The download speed used for comparison is that of the first quarter of 2020, which is the closest to 2019 available on the Ookla dataset , also used for our analysis.
In only three countries is less than an hour's work needed to pay for a month's internet connection: 44 minutes in Finland, 46 in Luxembourg and 48 in Germany.
Romania represents a special case among Eastern European countries. Internet performance here is superior to that of all neighboring countries, as is clear from our dashboard . Several factors have contributed to this situation, including the lack of enforcement of regulation, the high cost of available connections, and a lot of digital "nerdery".
In the late 1990s, connections in Romania were slow and expensive. The only alternative to dial-up connections (those using the normal telephone line) had prices that were too high for most of the population. Thus, people began creating neighborhood networks (Rețea de cartier): Romanians could subscribe to an external provider and then create a local area network (LAN) among people in the same apartment building. A few people with the necessary skills were in charge of keeping the network running, receiving small regular payments in return, while the absence of regulation when it came to cabling between houses and buildings allowed the system to stand more or less legally.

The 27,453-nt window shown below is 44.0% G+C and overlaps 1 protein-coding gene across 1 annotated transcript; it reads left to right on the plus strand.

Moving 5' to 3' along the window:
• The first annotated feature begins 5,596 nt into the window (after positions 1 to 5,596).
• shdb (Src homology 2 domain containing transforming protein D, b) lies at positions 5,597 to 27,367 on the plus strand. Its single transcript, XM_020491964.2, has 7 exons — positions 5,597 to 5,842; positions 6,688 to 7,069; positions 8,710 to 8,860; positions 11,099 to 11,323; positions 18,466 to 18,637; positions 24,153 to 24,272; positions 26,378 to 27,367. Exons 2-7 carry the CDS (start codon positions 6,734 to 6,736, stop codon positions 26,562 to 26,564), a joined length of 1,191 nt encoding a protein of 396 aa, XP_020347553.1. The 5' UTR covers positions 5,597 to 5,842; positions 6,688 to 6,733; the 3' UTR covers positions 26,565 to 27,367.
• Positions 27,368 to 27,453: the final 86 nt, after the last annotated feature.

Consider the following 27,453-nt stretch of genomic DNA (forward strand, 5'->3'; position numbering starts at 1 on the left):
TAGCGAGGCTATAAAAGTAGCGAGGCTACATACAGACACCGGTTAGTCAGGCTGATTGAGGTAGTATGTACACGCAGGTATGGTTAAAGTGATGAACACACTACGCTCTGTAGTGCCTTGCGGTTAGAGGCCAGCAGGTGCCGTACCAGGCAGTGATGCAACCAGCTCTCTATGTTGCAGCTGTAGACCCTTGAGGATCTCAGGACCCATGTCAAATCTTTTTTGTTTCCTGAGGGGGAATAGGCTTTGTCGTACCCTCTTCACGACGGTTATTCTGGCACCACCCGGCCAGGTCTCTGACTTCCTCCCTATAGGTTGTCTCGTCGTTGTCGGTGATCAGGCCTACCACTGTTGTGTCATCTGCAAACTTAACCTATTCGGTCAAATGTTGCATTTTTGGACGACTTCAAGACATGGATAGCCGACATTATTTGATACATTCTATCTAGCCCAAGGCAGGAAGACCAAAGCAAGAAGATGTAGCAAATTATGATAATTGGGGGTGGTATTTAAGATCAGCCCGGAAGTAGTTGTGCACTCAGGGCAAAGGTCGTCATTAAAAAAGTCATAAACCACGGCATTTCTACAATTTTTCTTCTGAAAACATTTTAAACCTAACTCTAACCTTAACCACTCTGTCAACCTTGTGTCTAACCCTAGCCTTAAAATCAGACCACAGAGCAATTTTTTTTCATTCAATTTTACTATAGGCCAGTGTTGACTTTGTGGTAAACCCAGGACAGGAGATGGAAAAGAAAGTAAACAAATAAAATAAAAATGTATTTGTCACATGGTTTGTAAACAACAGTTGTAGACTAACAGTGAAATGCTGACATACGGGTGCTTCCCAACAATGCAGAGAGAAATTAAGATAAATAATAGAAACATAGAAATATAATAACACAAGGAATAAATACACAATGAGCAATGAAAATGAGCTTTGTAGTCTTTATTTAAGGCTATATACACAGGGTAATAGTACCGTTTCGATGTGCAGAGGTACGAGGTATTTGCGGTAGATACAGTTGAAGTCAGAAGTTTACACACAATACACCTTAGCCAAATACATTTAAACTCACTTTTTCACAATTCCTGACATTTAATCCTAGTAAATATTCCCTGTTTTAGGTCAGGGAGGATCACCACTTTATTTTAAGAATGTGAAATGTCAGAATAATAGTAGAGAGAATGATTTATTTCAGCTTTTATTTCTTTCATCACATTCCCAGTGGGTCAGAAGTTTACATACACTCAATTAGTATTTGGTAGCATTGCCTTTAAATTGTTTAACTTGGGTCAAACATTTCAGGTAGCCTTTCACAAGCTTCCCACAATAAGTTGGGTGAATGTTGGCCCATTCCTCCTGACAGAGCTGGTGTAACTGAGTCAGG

Romanians had access to a sort of "Neighbourhood Wide Web", with unthinkable performance for the time, at extremely low cost (one subscription, divided among users). This system had advantages and disadvantages: on the one hand, there were fast download speeds thanks to peer-to-peer software, which favored the exchange (not always legal) of music, movies, and video games, but browsing could be very slow.
After a few years, some of these local networks united with each other, some became real companies, which grew and sometimes competed for the coverage of different neighborhoods. The phenomenon is still widespread, though laws have been enforced to regulate the market and the management of networks, and the price for a "real" fiber optic connection has become more affordable.
One might think that this early diffusion would bring with it an equally early development of online services and digital skills among the population, but this has not been the case. According to Bogdan Manolea, executive director of the Romanian digital rights association ApTI (Asociația pentru Tehnologie și Internet), one of the limiting factors is the climate of distrust towards the state and Internet security. In fact, Romania comes last for interactions with public authorities: in 2020, only 13 percent of users used the online services provided by public authorities, compared to 60 percent in neighboring Hungary. "This phenomenon also concerns online interaction with private businesses”, Manolea explains. “Currently, online purchase with payment on delivery is the option widely preferred by Romanians".
Current European policies, according to Manolea, place too much emphasis on connectivity and too little on the development of digital skills. "Ok, you have a fast connection, now what? If you don't work on user experience, the net may be an empty box, and the web a source of mere entertainment".
Translation by:C. Lawless | Voxeurop